School Board member Renee Parker started the discussion on opening the closed former middle school as an intermediate school beginning in 2012-13.
Parker referred to documents the School Board had directed Brown to provide to county supervisors as “read-aheads.”
But supervisors hadn’t read ahead because they didn’t receive an educational analysis by the division, a cost sheet indicating startup and annual operating costs, nor a capacity analysis by School Board member Mike Rose. These three documents are posted online at www.journalpress.com.
Brown admitted she’d only sent the county a capacity analysis by former School Board member Payne Kilbourn. Supervisors expressed no interest in that, which had already been presented to them at a joint meeting in October 2008.
Undeterred, Parker pushed Kilbourn’s contention that the division had a 3 percent annual enrollment increase, which was pooh-poohed by Supervisor Chairman Dale Sisson.
“I haven’t seen anything that really shows that your enrollment projections are going to come to fruition, and how your enrollment has increased, that backs up the 3 percent growth in enrollment over that time.”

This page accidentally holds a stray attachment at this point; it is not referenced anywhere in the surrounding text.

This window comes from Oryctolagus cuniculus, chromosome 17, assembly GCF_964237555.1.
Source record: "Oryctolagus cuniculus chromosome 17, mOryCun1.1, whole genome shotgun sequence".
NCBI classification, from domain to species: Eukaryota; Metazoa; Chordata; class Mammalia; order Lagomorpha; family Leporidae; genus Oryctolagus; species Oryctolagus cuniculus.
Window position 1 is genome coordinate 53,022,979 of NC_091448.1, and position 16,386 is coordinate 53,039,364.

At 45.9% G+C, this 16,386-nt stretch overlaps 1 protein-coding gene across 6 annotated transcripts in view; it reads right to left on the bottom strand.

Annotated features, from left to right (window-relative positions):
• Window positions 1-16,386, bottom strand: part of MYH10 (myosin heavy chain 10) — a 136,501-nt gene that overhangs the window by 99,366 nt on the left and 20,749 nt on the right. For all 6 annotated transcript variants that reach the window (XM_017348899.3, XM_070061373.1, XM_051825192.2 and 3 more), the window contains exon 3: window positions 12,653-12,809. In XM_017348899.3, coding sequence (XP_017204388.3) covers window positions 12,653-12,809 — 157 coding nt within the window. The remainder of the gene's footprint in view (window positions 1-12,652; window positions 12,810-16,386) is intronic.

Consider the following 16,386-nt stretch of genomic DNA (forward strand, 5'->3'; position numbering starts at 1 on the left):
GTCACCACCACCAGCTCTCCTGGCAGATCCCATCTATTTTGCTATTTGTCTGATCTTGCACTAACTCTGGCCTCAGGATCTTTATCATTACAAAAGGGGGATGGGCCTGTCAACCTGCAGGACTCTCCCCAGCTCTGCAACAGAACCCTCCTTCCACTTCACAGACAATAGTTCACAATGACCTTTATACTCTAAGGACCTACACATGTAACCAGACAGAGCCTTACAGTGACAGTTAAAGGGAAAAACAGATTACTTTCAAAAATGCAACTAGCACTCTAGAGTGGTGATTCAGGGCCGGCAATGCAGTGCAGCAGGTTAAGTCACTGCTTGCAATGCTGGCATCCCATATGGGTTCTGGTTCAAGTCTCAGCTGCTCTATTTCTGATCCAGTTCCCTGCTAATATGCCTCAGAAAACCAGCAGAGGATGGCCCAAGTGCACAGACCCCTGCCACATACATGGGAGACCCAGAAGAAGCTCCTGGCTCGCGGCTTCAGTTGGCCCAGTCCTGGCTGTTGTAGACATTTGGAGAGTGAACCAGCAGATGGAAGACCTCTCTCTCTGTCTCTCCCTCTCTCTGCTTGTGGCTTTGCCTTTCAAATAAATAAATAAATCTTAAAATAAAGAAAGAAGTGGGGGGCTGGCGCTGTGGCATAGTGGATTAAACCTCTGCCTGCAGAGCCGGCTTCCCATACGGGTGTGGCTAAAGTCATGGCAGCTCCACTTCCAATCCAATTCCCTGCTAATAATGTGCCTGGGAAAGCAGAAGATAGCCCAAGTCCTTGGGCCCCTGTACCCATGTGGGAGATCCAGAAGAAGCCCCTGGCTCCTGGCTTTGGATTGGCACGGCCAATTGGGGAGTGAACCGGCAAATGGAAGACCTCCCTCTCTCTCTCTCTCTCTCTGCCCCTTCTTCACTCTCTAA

About starting an intermediate school, Sisson said, “Even if I think it’s the best idea in the world, why we have #3 on here, is the cost reduction piece. And I’m telling you, the revenue situation is not pretty, and won’t be for at least five years.”
On the topic, Supervisor Joe Grzeika stated, “We’re not going to come up with all that money.” He added. “So, adding this right now is not my top priority.”
Nonetheless, School Board members pursued making the obvious case that using the former middle school for two grades would be cheaper than building a new elementary school. There was no argument, but the School Board seemed compelled to keep asking for funding approval.